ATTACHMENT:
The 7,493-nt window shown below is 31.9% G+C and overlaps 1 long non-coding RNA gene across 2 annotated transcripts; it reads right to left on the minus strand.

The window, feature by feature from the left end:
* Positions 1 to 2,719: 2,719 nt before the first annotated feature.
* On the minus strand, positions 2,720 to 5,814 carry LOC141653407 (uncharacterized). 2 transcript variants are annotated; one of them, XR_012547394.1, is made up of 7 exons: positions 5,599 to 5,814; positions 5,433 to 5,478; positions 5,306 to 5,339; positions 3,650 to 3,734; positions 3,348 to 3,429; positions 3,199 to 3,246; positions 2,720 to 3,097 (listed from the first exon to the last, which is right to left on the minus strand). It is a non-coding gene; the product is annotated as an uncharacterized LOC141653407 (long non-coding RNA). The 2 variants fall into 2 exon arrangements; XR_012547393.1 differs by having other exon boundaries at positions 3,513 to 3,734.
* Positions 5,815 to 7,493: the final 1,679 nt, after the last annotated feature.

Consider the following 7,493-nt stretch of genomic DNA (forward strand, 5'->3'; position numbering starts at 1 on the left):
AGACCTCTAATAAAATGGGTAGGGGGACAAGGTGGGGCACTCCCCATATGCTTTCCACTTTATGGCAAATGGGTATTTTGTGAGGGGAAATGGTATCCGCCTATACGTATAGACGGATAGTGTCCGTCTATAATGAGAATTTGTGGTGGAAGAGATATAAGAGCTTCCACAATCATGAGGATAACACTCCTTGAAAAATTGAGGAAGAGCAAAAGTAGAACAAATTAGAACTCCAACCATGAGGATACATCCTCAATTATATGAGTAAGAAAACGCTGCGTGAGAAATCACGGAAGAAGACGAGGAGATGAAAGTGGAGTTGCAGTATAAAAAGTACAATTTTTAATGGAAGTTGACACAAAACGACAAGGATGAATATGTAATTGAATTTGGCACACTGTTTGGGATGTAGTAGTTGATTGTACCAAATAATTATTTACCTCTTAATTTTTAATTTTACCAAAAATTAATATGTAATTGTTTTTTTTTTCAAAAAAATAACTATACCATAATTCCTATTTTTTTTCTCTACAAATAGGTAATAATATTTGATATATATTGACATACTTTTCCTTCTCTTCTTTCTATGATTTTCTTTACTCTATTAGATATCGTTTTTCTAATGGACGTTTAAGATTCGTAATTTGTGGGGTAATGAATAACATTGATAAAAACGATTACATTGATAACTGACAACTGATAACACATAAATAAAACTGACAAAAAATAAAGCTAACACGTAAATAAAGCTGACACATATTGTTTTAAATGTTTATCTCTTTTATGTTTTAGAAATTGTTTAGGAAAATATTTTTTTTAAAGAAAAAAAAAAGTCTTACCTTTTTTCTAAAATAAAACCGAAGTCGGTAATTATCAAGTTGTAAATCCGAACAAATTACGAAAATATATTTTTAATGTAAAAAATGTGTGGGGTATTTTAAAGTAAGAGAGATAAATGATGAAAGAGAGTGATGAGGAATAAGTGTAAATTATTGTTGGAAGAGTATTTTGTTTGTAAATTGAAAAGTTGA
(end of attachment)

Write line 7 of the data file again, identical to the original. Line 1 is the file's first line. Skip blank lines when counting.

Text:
AGACCTCTAATAAAATGGGTAGGGGGACAAGGTGGGGCACTCCCCATATGCTTTCCACTTTATGGCAAATGGGTATTTTGTGAGGGGAAATGGTATCCGCCTATACGTATAGACGGATAGTGTCCGTCTATAATGAGAATTTGTGGTGGAAGAGATATAAGAGCTTCCACAATCATGAGGATAACACTCCTTGAAAAATTGAGGAAGAGCAAAAGTAGAACAAATTAGAACTCCAACCATGAGGATACATCCTCAATTATATGAGTAAGAAAACGCTGCGTGAGAAATCACGGAAGAAGACGAGGAGATGAAAGTGGAGTTGCAGTATAAAAAGTACAATTTTTAATGGAAGTTGACACAAAACGACAAGGATGAATATGTAATTGAATTTGGCACACTGTTTGGGATGTAGTAGTTGATTGTACCAAATAATTATTTACCTCTTAATTTTTAATTTTACCAAAAATTAATATGTAATTGTTTTTTTTTTCAAAAAAATAACTATACCATAATTCCTATTTTTTTTCTCTACAAATAGGTAATAATATTTGATATATATTGACATACTTTTCCTTCTCTTCTTTCTATGATTTTCTTTACTCTATTAGATATCGTTTTTCTAATGGACGTTTAAGATTCGTAATTTGTGGGGTAATGAATAACATTGATAAAAACGATTACATTGATAACTGACAACTGATAACACATAAATAAAACTGACAAAAAATAAAGCTAACACGTAAATAAAGCTGACACATATTGTTTTAAATGTTTATCTCTTTTATGTTTTAGAAATTGTTTAGGAAAATATTTTTTTTAAAGAAAAAAAAAAGTCTTACCTTTTTTCTAAAATAAAACCGAAGTCGGTAATTATCAAGTTGTAAATCCGAACAAATTACGAAAATATATTTTTAATGTAAAAAATGTGTGGGGTATTTTAAAGTAAGAGAGATAAATGATGAAAGAGAGTGATGAGGAATAAGTGTAAATTATTGTTGGAAGAGTATTTTGTTTGTAAATTGAAAAGTTGA